|Publication number||US6849152 B2|
|Application number||US 09/909,766|
|Publication date||Feb 1, 2005|
|Filing date||Jul 19, 2001|
|Priority date||Dec 28, 1992|
|Also published as||US5949927, US6614529, US7024063, US20020013058, US20050146728|
|Publication number||09909766, 909766, US 6849152 B2, US 6849152B2, US-B2-6849152, US6849152 B2, US6849152B2|
|Inventors||Wallace T. Y. Tang|
|Original Assignee||Applied Materials, Inc.|
|Export Citation||BiBTeX, EndNote, RefMan|
|Patent Citations (95), Non-Patent Citations (6), Referenced by (8), Classifications (10), Legal Events (4)|
|External Links: USPTO, USPTO Assignment, Espacenet|
This application is a continuation of and claims priority to U.S. application Ser. No. 07/996,817, filed on Dec. 28, 1992, now U.S. Pat. No. 6,614,529 the entirety of which is incorporated by reference.
The present invention is directed to a technique and apparatus for the optical monitoring and measurement of a surface undergoing rotation, particularly for in situ, real-time monitoring of any thin film undergoing rotation and simultaneous dimensional changes. It is particularly useful in the field of wafer planarization for producing wafers of extreme flatness and uniformity that are desirable in the production of semiconductor and integrated circuits.
As microelectronic device dimensions continue to shrink, patterning problems increasingly hinder integrated circuit and semiconductor device fabrication. Semiconductor device fabrication often requires extremely planar surfaces and thin films of precise thicknesses. The surfaces requiring planarization and thickness control in semiconductor devices include areas or layers of dielectric material (such as SiO2) on the surface of semiconducting materials and other device pattern layers. The insulating dielectric layers and other device layers need to be extremely planar because irregularities and rough topography lead to fabrication problems, including Depth of Focus budget (hereafter DOF) problems. Since an irregularity in the surface can cause part of the surface to be out of focus at a particular distance between the optical system and the wafer, errors in pattern formations can occur. Also, the thickness of layers needs to be precisely controlled because variations in thickness may affect the electrical properties of the layers and adjacent device patterns, particularly in the interconnections between the different layers of microelectronic devices.
The precise control of layer thickness is also crucial in semiconductor device fabrication. In VLSI technology, certain layers of multi-layer devices are generally electrically interconnected. These layers are also typically insulated from various levels by thin layers of insulating material such as SiO.sub.2. In order to interconnect the device layers, contact holes are often formed in the insulating layers to provide electrical access therebetween. If the insulating layer is too thick, the layers may not connect, if the layer is too thin, the hole formation process may damage the underlying device layer.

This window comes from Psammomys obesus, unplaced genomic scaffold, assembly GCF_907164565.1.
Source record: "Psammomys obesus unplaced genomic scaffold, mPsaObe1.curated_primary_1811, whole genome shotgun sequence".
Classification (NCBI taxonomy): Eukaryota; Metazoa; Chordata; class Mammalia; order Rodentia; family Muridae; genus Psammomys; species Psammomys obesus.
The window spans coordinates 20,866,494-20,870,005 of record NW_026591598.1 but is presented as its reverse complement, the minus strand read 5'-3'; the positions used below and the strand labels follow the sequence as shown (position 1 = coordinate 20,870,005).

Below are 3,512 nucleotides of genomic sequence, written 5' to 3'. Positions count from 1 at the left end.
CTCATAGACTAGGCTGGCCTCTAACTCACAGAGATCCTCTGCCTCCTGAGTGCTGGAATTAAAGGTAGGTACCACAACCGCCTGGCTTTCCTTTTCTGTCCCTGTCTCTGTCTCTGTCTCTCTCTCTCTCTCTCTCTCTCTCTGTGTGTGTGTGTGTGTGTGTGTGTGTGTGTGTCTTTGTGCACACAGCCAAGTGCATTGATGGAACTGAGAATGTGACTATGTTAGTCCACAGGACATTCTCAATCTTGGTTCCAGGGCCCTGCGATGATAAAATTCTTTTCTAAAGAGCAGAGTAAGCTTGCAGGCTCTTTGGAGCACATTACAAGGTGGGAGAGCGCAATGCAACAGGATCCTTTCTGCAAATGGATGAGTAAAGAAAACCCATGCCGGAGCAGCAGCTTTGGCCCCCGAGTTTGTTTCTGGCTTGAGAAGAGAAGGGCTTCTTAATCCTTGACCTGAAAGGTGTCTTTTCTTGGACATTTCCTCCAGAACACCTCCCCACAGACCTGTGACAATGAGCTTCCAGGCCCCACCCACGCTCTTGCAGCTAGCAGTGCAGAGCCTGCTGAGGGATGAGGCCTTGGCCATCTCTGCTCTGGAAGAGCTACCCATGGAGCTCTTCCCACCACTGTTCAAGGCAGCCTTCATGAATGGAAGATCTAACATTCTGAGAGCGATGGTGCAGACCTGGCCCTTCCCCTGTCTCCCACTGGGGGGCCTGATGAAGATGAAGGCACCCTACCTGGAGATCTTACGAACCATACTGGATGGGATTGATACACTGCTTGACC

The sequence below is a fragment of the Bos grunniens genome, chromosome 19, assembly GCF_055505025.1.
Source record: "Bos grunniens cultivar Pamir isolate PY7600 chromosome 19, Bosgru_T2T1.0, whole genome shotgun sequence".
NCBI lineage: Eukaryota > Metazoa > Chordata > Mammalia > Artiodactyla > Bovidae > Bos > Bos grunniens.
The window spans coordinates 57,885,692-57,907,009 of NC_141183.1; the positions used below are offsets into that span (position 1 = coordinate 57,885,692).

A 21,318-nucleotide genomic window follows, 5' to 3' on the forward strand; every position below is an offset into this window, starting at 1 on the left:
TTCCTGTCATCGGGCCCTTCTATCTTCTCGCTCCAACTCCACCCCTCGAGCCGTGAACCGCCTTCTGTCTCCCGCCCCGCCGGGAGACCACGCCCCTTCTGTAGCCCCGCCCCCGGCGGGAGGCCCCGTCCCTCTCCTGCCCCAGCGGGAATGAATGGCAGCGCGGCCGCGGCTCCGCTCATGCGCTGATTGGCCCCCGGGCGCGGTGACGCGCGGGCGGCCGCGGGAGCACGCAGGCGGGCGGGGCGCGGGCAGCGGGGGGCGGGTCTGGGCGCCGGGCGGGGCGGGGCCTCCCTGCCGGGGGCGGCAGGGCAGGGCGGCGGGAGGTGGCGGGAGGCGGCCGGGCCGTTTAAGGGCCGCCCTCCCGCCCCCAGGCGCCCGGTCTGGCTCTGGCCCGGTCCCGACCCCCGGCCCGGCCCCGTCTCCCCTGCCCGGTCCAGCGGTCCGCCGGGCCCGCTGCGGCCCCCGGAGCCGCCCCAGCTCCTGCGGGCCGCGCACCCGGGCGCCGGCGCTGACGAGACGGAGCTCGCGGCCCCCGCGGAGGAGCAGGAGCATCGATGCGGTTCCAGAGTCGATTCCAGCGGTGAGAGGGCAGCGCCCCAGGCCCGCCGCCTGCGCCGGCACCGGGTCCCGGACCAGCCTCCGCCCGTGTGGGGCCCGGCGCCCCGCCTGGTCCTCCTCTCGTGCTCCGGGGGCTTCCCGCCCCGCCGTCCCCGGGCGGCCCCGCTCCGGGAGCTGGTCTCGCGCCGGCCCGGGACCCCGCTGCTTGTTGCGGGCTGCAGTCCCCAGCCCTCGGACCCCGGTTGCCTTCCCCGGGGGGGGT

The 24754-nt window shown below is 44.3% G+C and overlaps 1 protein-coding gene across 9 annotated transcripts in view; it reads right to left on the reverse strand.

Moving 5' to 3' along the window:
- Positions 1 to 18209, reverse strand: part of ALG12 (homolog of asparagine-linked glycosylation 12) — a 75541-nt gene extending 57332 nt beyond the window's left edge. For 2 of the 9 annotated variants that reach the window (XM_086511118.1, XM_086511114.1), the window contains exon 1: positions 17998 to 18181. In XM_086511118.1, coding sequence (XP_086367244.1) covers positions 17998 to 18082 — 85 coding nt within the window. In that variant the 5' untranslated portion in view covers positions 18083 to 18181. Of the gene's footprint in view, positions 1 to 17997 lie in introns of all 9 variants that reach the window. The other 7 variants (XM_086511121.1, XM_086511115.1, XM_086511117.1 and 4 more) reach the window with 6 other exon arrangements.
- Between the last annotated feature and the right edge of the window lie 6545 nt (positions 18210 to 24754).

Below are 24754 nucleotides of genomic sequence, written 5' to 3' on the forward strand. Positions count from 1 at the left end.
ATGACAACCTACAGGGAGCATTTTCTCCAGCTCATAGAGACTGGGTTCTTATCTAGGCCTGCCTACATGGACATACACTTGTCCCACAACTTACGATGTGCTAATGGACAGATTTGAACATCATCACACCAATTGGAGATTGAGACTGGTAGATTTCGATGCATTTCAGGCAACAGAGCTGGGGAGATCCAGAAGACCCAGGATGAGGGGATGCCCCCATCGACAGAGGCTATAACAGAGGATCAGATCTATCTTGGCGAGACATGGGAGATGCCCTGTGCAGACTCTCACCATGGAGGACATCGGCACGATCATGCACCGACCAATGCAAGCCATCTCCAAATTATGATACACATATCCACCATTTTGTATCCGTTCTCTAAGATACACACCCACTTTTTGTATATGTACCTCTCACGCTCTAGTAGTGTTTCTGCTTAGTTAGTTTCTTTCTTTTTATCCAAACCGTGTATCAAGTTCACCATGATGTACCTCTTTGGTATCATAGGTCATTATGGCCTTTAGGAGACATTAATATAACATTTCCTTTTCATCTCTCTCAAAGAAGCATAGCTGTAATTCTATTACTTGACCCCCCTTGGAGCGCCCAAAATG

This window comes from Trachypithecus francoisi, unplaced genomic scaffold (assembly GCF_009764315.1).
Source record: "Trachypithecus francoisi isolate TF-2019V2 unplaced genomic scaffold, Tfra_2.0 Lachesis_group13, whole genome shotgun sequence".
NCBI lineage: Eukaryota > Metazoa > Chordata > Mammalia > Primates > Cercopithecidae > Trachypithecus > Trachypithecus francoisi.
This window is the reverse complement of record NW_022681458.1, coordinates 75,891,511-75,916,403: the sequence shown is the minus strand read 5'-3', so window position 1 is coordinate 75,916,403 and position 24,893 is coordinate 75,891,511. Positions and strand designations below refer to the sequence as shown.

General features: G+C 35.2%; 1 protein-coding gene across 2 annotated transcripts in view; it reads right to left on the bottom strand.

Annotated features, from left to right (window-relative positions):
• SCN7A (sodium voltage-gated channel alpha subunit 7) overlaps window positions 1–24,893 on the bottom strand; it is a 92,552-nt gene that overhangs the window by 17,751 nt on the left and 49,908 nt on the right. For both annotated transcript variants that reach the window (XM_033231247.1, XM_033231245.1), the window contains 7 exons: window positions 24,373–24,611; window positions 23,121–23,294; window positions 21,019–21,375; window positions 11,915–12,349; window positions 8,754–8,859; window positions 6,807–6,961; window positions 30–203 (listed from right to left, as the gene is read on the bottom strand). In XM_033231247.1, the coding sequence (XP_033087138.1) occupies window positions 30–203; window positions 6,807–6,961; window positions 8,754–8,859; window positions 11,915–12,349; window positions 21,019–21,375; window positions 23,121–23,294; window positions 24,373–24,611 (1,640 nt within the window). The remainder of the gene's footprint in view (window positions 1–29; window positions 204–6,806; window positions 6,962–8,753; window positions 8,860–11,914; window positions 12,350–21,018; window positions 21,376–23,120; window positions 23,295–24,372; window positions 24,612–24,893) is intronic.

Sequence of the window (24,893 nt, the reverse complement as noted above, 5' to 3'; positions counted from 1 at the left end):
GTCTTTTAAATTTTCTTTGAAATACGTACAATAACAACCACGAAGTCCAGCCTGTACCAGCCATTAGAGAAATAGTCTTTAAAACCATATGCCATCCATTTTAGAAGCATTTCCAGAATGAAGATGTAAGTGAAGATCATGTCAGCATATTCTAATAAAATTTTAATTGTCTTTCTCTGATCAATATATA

Due to the various inadequacies of other planarization methods (such as spin-on-glass and etchback), Chemical/Mechanical Polishing (hereafter CMP) planarization machines and other lapping machines have been developed and employed to provide planar surfaces for semiconductor device fabrication. Generally, CMP is a technique of planarizing wafers through the use of a polishing pad attached to a rotating table. The wafer is held by a chuck above a polishing pad which rotates on a spindle. The wafer is pressed downward against the polishing pad. The nap of the rotating pad removes bits of the film layer, thereby planarizing the surface. A solution of pH controlled fluid and colloidal silica particles called slurry flows between the pad and the wafer to remove material from the polishing area and to enhance the planarization of the wafer surface.
A typical method of determining the endpoint of CMP and lapping machines is to measure the amount of time needed to planarize standard wafer(s), and then to process the remaining wafers for a similar amount of time. In practice, this process is very inefficient because it is very difficult to determine the precise rate of film removal, as polishing conditions and the polishing pad change from wafer to wafer over time. As a result, it is often necessary to inspect the wafers individually after planarization, which is time-consuming and expensive. Thus, the CMP process could be significantly improved by introducing an in situ, real-time measurement and control system.
The ability to monitor and control the CMP process has been directly and indirectly addressed by several techniques. One method is based on measuring capacitance (U.S. Pat. No. 5,081,421). The theory behind this method is that the electrical capacitance of the wafer changes as the wafer surface is planarized. The two primary drawbacks of the method are its limited accuracy and its pattern dependency. Its accuracy can be compromised by the patterns of underlying layers which may also affect the capacitance of the entire system.